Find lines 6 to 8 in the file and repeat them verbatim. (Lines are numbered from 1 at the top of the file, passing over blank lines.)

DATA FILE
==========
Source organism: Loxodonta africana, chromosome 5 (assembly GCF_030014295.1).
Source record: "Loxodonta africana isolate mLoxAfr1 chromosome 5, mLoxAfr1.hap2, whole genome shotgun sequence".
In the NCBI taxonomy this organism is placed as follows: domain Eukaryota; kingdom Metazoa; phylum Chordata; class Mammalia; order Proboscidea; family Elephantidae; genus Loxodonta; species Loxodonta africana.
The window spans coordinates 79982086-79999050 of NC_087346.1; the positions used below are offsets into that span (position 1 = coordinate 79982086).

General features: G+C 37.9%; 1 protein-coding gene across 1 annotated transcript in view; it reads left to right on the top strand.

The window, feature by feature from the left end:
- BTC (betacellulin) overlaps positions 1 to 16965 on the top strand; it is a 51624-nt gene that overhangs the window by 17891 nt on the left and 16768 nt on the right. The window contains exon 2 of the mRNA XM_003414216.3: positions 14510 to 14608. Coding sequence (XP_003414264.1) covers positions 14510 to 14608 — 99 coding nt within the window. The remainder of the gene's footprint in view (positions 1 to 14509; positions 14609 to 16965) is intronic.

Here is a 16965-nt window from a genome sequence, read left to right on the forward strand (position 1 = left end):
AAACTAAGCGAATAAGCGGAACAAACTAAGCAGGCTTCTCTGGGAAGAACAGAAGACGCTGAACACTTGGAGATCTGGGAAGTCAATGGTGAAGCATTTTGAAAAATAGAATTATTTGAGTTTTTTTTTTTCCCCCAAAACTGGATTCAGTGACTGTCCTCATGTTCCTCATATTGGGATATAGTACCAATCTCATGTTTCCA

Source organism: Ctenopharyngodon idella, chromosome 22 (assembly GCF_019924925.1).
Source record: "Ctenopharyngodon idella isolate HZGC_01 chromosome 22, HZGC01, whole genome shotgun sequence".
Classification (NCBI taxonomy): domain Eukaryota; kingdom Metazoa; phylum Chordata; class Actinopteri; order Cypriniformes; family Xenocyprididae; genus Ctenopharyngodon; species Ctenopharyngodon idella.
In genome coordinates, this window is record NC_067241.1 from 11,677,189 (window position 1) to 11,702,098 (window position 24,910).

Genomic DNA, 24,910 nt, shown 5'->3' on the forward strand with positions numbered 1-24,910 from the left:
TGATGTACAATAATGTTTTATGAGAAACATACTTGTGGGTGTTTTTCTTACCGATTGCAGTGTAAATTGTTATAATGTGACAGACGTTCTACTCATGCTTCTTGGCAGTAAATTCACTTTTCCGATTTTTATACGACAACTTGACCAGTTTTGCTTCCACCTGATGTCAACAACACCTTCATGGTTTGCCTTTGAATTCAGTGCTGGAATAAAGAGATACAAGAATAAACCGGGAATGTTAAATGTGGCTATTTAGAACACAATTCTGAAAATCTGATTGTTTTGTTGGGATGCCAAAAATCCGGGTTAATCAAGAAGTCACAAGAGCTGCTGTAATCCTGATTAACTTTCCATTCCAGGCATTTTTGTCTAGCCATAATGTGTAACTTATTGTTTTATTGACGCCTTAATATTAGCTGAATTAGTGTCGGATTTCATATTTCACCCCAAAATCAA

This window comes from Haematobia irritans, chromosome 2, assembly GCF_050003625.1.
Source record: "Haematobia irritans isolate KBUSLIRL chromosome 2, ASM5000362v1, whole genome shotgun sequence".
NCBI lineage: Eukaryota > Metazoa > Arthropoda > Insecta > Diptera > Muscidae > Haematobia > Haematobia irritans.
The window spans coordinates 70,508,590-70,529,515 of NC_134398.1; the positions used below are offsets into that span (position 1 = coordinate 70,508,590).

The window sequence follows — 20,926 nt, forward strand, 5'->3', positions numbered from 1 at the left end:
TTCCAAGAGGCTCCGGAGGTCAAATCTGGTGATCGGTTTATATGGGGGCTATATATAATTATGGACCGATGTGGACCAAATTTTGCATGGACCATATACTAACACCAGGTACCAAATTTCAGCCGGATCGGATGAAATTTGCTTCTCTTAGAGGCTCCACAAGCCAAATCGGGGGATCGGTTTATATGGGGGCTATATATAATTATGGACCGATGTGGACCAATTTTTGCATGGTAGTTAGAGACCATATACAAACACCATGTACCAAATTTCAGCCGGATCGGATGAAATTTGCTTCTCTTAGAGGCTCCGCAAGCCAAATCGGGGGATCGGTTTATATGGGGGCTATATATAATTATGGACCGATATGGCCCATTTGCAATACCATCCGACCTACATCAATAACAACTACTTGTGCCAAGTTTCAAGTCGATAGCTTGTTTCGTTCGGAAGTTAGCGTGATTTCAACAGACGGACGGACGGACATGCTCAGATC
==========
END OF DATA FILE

The window, feature by feature from the left end:
- BTC (betacellulin) overlaps positions 1 to 16965 on the top strand; it is a 51624-nt gene that overhangs the window by 17891 nt on the left and 16768 nt on the right. The window contains exon 2 of the mRNA XM_003414216.3: positions 14510 to 14608. Coding sequence (XP_003414264.1) covers positions 14510 to 14608 — 99 coding nt within the window. The remainder of the gene's footprint in view (positions 1 to 14509; positions 14609 to 16965) is intronic.

Here is a 16965-nt window from a genome sequence, read left to right on the forward strand (position 1 = left end):